The Lafayette Parish School Board’s finance committee rejected a proposal to increase class sizes by one student next school year to help offset a budget shortfall that could be as steep as $22 million.
The three-member panel rejected the student-teacher ratio increase recommendation from the staff, which estimated the savings at $4.9 million.
The committee instead voted 2-1 to accept committee member Tehmi Chassion’s proposal that there be no increase in class size “until all budget options have been exhausted.” Joining Chassion in support of his motion was Elroy Broussard. Committee chairman Justin Centanni voted no.
During the four-hour meeting, the committee also considered other ways to offset a shortfall that’s projected at $18.1 million but could increase to $22 million if the board decides not to include projected increases in sales and property tax revenues in the budget.
Budget talks will begin in April, though consideration of instructional expenses likely won’t happen until May. A decision on class sizes is needed sooner for staffing decisions to be incorporated in proposed budgets for the full board’s consideration.
Adding an additional student to the class size would affect teaming — a teaching method used in middle schools in the district — and about 70 teaching positions would no longer be needed, but could be handled through retirements and resignations, interim superintendent Burnell LeJeune said.
The recommended pupil-teacher ratio increase would have placed 24 students in kindergarten through third-grade classes, 26 students in fourth-grade classes, and 28 students in classes for grades five through 12.
Three years ago, the student-teacher ratio was 20 students to one teacher before it was increased to 23 students, said Denise Soileau, principal at Katharine Drexel Elementary.
“I’m against raising student-teacher ratio. You can do away with a lot. Do away with me,” she said.
LeJeune said he pitched the student-teacher ratio increase of one additional student to principals at a recent meeting.
“While they didn’t jump up and applaud, I think they understood under the current conditions that they felt that they could live within the bounds of the plus-one,” LeJeune said.
L.J. Alleman Middle School principal Kathy Aloisio told the committee that principals understand the severity of the budget situation.
“Every principal understood that the plus-one was going to come as part of the cuts and we all sat there and said we all have to do our part. It’s not something that we’re looking forward to,” she said.
Later, she said principals agreed that they didn’t think F-rated schools should be “off the table” related to the cuts.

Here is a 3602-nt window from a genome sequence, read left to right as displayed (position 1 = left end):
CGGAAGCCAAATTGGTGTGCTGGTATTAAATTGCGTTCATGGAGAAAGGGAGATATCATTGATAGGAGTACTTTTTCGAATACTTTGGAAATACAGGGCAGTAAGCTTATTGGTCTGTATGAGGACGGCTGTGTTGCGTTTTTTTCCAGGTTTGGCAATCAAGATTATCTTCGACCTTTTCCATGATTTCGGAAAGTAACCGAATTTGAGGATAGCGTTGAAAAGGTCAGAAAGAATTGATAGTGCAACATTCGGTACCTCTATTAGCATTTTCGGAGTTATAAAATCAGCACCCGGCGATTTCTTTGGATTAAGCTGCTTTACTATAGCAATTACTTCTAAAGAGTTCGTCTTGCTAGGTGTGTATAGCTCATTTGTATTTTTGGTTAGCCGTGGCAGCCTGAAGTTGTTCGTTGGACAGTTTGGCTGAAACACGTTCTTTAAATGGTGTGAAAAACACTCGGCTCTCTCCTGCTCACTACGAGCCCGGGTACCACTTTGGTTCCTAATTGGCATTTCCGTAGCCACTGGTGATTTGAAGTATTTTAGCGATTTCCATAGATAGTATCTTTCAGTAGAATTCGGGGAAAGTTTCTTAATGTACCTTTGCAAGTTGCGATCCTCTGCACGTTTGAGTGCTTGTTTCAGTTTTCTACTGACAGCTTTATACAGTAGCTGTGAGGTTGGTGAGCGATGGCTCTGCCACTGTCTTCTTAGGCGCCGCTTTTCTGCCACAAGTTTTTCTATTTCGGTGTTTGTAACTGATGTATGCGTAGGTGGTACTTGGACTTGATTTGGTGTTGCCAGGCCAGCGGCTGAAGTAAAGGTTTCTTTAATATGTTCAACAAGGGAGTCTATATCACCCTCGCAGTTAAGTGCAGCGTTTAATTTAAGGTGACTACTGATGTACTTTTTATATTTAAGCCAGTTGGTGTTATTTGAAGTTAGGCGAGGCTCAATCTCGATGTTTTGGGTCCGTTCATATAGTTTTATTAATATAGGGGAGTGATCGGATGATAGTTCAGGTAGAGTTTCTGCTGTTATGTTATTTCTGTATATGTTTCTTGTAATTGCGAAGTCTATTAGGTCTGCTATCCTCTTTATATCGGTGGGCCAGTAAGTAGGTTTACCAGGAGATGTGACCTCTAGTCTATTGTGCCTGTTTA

Chief financial officer Billy Guidry told the committee that not increasing the student-teacher ratio would mean staff would have to identify another nearly $5 million in offsets.
Board members Dawn Morris and Mary Morrison both attended the committee meeting and expressed concern about the impact of increasing class size at schools with D and F letter grades. Morris requested that staff present the board financial information related to class size increase at only A-, B- and C-rated schools.
The committee also considered a list of suggested cuts that could cover at least $16.6 million of the shortfall. Some positions proposed for elimination include: three of four dean of student positions at a savings of $288,000; 7.5 assistant principal positions at a savings of $749,453; a consolidation of 15 instructional strategist positions at a savings of nearly $1.1 million; and a reduction in school nursing staff by 10 licensed practical nurses and one registered nurse at a savings of $385,000.
Other proposed offsets include consolidating staff positions within the in-school suspension program at a savings of $480,000 and eliminating the annual salary step increase at a savings of $2 million.
Aloisio said principals felt it was important to protect positions that affect instruction in the classroom, such as the instructional strategists and in-school suspension staff. She added that principals agreed they could adjust to the proposed reduction in assistant principals.
Staff also recommended that $3 million expected to be available in the board’s rainy day fund be used to help offset the deficit.
The list doesn’t represent final recommendations, but a “well-thought-out first plan” to identify potential offsets, LeJeune said.
“I know a common theme is, cut the central office cost centers first. We are evaluating those very carefully and seriously,” he said.
Over the past three years, central office operations have been reduced by more than $4 million, he said.
Committee member Chassion questioned how the suggested elimination of positions would impact employees.
“Our intent is to find a place for everyone,” said Suzanne Thibodeaux, assistant director of human resources. “Of course, we’ll be prepared if we can’t find a place for everyone.”
So far, about 90 teachers have resigned or retired, and that number is expected to grow before the end of the school year, opening up vacancies for those employees whose positions may be eliminated, said Bruce Leininger, human resources director.
At one point during the meeting, Chassion asked whether staff has consider consolidating school sites to save money.
LeJeune said a potential school site has been considered, but he didn’t want to disclose which site because he has not met with the principal.
“I think it could save a considerable amount of money if we were going to do it,” he said.
Follow Marsha Sills on Twitter, @Marsha_Sills.